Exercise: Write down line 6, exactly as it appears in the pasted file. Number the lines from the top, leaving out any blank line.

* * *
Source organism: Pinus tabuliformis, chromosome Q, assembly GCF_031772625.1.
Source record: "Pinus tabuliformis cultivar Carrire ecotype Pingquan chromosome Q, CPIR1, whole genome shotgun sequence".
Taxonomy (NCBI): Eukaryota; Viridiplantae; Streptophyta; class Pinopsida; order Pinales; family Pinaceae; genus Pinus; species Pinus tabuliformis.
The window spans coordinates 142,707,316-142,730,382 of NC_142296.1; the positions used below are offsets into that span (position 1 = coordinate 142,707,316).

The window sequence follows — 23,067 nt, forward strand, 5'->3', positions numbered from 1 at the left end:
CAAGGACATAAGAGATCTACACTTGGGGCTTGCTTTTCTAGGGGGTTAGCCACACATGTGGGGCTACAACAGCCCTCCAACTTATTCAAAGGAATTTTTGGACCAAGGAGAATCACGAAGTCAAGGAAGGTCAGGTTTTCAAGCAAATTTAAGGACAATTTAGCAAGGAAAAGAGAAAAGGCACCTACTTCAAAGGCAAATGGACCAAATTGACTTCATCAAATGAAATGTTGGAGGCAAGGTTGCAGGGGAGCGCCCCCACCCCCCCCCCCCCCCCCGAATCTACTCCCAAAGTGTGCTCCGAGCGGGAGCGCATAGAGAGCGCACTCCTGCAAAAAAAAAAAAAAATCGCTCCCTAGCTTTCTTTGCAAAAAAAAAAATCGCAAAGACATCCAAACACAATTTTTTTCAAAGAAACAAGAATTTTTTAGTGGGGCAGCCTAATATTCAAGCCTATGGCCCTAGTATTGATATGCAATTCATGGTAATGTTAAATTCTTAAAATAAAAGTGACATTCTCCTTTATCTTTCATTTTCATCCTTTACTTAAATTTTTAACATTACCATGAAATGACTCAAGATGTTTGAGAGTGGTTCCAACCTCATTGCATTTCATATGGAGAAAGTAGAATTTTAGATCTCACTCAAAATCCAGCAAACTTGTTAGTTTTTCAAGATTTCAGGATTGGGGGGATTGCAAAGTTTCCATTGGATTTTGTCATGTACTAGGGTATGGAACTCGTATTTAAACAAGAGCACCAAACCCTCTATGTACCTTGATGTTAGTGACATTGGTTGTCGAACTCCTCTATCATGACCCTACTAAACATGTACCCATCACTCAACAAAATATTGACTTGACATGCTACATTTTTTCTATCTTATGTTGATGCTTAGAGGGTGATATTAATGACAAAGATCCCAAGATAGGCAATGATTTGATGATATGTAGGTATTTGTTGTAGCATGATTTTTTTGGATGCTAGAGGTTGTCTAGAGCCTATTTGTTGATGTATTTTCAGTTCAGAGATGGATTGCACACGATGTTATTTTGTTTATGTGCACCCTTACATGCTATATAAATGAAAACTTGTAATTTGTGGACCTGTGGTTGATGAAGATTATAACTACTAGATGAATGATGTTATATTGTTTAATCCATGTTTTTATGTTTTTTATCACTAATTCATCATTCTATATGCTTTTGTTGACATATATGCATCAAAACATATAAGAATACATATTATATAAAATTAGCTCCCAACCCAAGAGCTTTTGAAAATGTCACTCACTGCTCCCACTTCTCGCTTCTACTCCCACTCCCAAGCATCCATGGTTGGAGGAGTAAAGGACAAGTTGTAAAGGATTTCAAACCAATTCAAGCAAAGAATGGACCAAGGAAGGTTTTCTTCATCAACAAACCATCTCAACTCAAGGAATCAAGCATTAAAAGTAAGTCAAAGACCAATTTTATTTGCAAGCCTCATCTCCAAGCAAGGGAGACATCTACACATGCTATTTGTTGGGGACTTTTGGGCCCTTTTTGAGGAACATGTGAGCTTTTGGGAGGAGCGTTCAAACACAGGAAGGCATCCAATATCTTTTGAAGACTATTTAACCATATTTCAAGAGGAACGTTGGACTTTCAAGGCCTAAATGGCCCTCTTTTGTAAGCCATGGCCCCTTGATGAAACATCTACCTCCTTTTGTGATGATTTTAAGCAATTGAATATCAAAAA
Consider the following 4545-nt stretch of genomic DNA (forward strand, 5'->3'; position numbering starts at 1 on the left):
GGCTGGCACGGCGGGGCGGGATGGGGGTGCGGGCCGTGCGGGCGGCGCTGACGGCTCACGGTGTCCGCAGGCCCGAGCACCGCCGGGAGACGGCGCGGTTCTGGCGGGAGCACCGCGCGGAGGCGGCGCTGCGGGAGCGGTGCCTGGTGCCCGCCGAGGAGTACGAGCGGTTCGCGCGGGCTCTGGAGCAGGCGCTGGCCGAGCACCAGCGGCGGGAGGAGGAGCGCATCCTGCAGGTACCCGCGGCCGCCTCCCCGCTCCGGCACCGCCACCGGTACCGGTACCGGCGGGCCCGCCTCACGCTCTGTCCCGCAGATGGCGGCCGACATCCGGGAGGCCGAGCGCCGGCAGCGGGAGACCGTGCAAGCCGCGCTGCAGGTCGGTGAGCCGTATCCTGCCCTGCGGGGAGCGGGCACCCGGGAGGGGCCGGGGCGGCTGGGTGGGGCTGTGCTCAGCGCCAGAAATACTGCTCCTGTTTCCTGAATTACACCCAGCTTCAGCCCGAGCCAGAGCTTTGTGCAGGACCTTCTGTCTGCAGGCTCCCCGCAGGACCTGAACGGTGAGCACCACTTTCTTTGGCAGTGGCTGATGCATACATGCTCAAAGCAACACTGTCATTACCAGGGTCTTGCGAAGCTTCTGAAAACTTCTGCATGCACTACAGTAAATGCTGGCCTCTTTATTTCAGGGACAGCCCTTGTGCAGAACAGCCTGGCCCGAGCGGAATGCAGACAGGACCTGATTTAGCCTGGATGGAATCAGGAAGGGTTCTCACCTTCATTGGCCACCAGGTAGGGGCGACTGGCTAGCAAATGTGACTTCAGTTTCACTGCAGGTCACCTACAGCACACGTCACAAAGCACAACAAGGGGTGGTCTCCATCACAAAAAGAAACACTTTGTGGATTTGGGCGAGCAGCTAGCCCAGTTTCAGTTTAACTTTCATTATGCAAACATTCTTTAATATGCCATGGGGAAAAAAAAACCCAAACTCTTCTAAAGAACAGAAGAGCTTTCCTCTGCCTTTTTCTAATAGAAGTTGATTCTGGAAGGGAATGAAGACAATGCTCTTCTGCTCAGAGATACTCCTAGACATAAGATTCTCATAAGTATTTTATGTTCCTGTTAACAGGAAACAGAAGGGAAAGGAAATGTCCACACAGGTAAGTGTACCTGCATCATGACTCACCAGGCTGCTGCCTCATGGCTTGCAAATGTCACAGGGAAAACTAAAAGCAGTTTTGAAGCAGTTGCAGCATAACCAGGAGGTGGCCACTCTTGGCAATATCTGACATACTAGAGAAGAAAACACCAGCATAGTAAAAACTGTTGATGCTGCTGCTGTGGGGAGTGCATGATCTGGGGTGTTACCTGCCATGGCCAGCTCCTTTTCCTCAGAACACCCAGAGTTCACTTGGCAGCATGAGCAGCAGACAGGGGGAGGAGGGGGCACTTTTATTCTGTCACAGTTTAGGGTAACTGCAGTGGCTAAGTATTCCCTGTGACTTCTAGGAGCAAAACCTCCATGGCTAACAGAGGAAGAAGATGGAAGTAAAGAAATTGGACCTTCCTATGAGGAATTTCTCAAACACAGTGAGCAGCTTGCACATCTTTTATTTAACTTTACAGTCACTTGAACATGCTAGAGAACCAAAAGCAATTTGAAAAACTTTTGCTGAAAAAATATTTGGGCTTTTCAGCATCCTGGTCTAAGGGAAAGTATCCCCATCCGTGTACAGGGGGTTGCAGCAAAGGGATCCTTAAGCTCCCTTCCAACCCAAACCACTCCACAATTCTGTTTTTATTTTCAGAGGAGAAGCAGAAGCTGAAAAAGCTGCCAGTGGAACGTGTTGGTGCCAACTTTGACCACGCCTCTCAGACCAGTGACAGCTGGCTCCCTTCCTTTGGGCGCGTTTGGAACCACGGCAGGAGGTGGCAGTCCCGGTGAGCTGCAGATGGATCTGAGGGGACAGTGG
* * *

CAAGGACATAAGAGATCTACACTTGGGGCTTGCTTTTCTAGGGGGTTAGCCACACATGTGGGGCTACAACAGCCCTCCAACTTATTCAAAGGAATTTTTGGACCAAGGAGAATCACGAAGTCAAGGAAGGTCAGGTTTTCAAGCAAATTTAAGGACAATTTAGCAAGGAAAAGAGAAAAGGCACCTACTTCAAAGGCAAATGGACCAAATTGACTTCATCAAATGAAATGTTGGAGGCAAGGTTGCAGGGGAGCGCCCCCACCCCCCCCCCCCCCCCCGAATCTACTCCCAAAGTGTGCTCCGAGCGGGAGCGCATAGAGAGCGCACTCCTGCAAAAAAAAAAAAAAATCGCTCCCTAGCTTTCTTTGCAAAAAAAAAAATCGCAAAGACATCCAAACACAATTTTTTTCAAAGAAACAAGAATTTTTTAGTGGGGCAGCCTAATATTCAAGCCTATGGCCCTAGTATTGATATGCAATTCATGGTAATGTTAAATTCTTAAAATAAAAGTGACATTCTCCTTTATCTTTCATTTTCATCCTTTACTTAAATTTTTAACATTACCATGAAATGACTCAAGATGTTTGAGAGTGGTTCCAACCTCATTGCATTTCATATGGAGAAAGTAGAATTTTAGATCTCACTCAAAATCCAGCAAACTTGTTAGTTTTTCAAGATTTCAGGATTGGGGGGATTGCAAAGTTTCCATTGGATTTTGTCATGTACTAGGGTATGGAACTCGTATTTAAACAAGAGCACCAAACCCTCTATGTACCTTGATGTTAGTGACATTGGTTGTCGAACTCCTCTATCATGACCCTACTAAACATGTACCCATCACTCAACAAAATATTGACTTGACATGCTACATTTTTTCTATCTTATGTTGATGCTTAGAGGGTGATATTAATGACAAAGATCCCAAGATAGGCAATGATTTGATGATATGTAGGTATTTGTTGTAGCATGATTTTTTTGGATGCTAGAGGTTGTCTAGAGCCTATTTGTTGATGTATTTTCAGTTCAGAGATGGATTGCACACGATGTTATTTTGTTTATGTGCACCCTTACATGCTATATAAATGAAAACTTGTAATTTGTGGACCTGTGGTTGATGAAGATTATAACTACTAGATGAATGATGTTATATTGTTTAATCCATGTTTTTATGTTTTTTATCACTAATTCATCATTCTATATGCTTTTGTTGACATATATGCATCAAAACATATAAGAATACATATTATATAAAATTAGCTCCCAACCCAAGAGCTTTTGAAAATGTCACTCACTGCTCCCACTTCTCGCTTCTACTCCCACTCCCAAGCATCCATGGTTGGAGGAGTAAAGGACAAGTTGTAAAGGATTTCAAACCAATTCAAGCAAAGAATGGACCAAGGAAGGTTTTCTTCATCAACAAACCATCTCAACTCAAGGAATCAAGCATTAAAAGTAAGTCAAAGACCAATTTTATTTGCAAGCCTCATCTCCAAGCAAGGGAGACATCTACACATGCTATTTGTTGGGGACTTTTGGGCCCTTTTTGAGGAACATGTGAGCTTTTGGGAGGAGCGTTCAAACACAGGAAGGCATCCAATATCTTTTGAAGACTATTTAACCATATTTCAAGAGGAACGTTGGACTTTCAAGGCCTAAATGGCCCTCTTTTGTAAGCCATGGCCCCTTGATGAAACATCTACCTCCTTTTGTGATGATTTTAAGCAATTGAATATCAAAAA